AMD, the No. 2 supplier of computer processors, is close to a deal to buy graphics chip maker ATI for USD 5.5 billion, a source familiar with the situation said on Friday. Any such deal would shake up the processor industry, which is witnessing a battle over market share between AMD and rival Intel.
IBM and AMD are expected to announce an alliance that will lead to mainstream IBM servers based on the Opteron processor. A deeper partnership between IBM and AMD could take several forms, ranging from joint technology development to work on mainstream dual-processor servers. It might even cover the creation of more-powerful multiprocessor machines that could rival IBM's current Intel-based 32-processor, the System x3950. Update: AMD also posted its quarterly results.
AMD executives said this week that they will promote its '4x4' enthusiast platform to counter the Core 2 Duo. AMD also plans to push a sort of 'performance number' into the market to redefine how consumers should think about power. The 4x4 platform will place two physical sockets on a motherboard, connected by AMD's Direct Connect architecture. Mounted on each socket will be an AMD Athlon 64 X2 processor, for a total of 4 cores. An eight-core '8X8' program will roll out in 2007.
AMD announced its second-quarter revenue figures ahead of schedule on Thursday, and investors are not going to be pleasantly surprised. AMD's revenue for the second quarter is expected to be USD 1.21bn, a 52 percent increase compared with the same period last year. However, analysts had been expecting AMD to record USD 1.3bn in revenue, according to estimates polled by Thomson First Call.
The world's first commercial one-petaflops supercomputer has been commissioned, Codenamed 'Baker', the 24000-socket, Opteron-based Linux system is due to be installed at the US Department of Energy's Oak Ridge National Laboratory in 2008.
AMD on Thursday laid out plans to serve 30 percent of the market within the next two years, with new quad-core processor designs scheduled for 2007 and an acceleration of its manufacturing capabilities. The company also talked about plans to build future processors with the ability to mix and match the building blocks of a chip to cater to different needs, and to allow its partners to add co-processors that can link directly to Opteron processors through AMD's Hypertransport links.
AMD may be looking to buy graphics company ATI Technologies, a move that would benefit the overall graphics industry, according to RBC Capital Markets. "The synergies of this seem consistent with the recent announcements by AMD to significantly increase capacity over the next few-years," wrote analyst Apjit Walia in a note to investors Wednesday. "We believe ATI is a rare-buy in the semiconductor space right now given the near-term tie-up dynamics."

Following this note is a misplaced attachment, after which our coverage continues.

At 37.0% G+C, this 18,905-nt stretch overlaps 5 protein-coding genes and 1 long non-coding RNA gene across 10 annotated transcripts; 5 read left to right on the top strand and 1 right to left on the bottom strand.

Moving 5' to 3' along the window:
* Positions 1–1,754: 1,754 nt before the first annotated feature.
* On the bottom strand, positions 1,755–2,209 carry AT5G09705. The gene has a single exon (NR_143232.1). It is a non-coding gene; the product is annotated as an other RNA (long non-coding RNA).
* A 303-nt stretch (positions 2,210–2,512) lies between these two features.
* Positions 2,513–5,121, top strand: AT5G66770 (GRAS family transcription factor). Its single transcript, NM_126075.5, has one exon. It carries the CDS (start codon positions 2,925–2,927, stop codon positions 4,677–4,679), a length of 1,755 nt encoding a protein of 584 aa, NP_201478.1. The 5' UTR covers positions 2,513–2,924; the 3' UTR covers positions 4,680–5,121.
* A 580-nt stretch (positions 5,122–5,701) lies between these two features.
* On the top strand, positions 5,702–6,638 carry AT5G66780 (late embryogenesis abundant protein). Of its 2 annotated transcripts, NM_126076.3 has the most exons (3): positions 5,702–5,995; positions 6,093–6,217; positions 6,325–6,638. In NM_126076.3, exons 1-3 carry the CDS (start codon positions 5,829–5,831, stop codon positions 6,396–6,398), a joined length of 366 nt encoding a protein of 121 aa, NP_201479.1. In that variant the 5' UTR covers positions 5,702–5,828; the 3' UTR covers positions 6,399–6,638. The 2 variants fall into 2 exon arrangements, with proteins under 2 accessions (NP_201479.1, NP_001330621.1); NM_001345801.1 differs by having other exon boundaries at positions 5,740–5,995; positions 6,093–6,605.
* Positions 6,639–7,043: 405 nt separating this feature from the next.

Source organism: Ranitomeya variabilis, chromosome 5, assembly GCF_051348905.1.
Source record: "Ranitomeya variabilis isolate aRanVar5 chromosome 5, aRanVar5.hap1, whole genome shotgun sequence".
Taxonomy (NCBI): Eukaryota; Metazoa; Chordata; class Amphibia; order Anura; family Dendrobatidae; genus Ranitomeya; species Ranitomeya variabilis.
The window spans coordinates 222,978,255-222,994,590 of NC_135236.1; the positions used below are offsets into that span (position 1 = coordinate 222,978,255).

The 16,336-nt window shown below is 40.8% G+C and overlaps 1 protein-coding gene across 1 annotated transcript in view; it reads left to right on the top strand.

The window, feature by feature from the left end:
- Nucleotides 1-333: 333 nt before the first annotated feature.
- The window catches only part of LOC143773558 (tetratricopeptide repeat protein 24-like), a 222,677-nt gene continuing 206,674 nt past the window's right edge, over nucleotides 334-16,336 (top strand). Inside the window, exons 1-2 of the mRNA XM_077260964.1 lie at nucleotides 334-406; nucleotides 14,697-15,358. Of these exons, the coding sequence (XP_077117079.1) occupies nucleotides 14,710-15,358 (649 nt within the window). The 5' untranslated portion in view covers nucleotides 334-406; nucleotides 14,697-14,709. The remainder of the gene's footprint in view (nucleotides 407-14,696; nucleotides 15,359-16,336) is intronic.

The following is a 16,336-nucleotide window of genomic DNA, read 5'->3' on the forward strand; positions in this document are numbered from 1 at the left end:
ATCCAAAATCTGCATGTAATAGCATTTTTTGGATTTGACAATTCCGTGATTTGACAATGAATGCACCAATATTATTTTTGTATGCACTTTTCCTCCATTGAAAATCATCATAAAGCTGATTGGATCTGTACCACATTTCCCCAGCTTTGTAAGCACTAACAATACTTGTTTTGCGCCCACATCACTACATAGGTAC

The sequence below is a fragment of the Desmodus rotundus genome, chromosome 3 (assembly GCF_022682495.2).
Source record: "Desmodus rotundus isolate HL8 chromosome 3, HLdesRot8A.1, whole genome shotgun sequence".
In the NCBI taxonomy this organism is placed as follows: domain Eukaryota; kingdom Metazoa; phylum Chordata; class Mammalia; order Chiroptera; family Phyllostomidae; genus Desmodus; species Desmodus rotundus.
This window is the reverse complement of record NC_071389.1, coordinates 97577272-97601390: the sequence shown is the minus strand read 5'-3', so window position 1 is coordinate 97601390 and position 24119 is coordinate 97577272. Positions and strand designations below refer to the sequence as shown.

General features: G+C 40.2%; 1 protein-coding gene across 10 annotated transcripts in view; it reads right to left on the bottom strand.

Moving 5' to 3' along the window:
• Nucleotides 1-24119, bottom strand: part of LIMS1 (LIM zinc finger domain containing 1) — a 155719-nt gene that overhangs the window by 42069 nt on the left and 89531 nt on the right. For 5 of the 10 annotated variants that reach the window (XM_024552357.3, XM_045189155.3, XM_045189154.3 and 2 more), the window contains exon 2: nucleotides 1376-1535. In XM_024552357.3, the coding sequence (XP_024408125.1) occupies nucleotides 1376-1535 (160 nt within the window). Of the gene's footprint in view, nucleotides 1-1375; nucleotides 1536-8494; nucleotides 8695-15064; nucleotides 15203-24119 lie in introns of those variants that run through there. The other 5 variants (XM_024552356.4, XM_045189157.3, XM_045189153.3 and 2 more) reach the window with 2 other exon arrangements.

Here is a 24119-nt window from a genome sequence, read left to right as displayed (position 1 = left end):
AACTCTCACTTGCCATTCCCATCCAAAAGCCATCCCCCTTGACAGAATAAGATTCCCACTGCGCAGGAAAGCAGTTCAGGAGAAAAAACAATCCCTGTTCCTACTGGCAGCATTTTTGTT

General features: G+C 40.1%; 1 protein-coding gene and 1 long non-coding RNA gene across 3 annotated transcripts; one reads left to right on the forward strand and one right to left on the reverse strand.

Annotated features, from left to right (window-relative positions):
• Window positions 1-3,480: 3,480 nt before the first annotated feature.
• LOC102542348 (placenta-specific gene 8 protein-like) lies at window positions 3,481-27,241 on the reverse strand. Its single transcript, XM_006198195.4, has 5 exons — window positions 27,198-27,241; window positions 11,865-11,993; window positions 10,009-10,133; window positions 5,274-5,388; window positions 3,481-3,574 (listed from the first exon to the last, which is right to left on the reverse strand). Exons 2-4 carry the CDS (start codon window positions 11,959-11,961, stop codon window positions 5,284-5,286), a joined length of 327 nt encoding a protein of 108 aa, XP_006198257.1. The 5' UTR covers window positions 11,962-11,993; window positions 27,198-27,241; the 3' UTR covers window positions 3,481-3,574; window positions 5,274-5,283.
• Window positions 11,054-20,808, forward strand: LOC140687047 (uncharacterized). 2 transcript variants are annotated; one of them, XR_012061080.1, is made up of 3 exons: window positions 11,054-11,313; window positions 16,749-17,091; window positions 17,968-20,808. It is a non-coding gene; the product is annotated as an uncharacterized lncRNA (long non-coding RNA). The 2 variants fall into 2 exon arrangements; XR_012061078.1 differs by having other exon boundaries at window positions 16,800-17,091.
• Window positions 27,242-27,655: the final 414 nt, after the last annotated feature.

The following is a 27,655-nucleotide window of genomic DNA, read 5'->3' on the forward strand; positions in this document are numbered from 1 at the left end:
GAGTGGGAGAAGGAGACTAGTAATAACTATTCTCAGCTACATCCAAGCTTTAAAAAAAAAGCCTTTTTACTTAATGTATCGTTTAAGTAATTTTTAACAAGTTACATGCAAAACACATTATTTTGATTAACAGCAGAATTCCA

AnandTech reviewed AMD's new socket-AM2 in its usual in-depth fasion, and concluded: "And there you have it, quite possibly the most unimpressive launch from AMD (from a performance perspective), but given what we had already seen prior to today there shouldn't be any surprises. The introduction of the Athlon 64 FX-62 means that there is an even faster alternative for those looking to spend as much as possible on a desktop or workstation CPU, but the new 5000+ isn't really all that appealing, especially if you're a gamer."
"AMD today introduced AMD Turion 64 X2 mobile technology, the first and only family of 64-bit dual-core processors designed for thin and light notebook PCs. AMD Turion 64 X2 mobile technology allows people to get more from their mobile lifestyle through long battery life and outstanding performance, even when using multiple applications simultaneously, including demanding digital media applications."
Dell will use AMD's Opteron chip. The PC maker has long been an Intel shop. But it intends to change that later in 2006, when it will begin offering a multi-processor AMD Opteron server. Dell, which announced its first-quarter earnings May 18, said in a statement that it would begin offering "AMD Opteron processors in our multi-processor servers by the end of the year offering a great new technology to our customers at the high-end of our server line." The Opteron server, likely to be a four-processor machine, will be sold alongside new Intel-based servers, Dell indicated.
AMD confirmed details of its "Next Generation Processor Technology" today, but it's really business as usual for the company. As AMD heads to four-core country, the company will continue to improve the bandwidth of its processor package, tweak memory and rely on help from partners to compete with an upcoming line of revamped chips from Intel.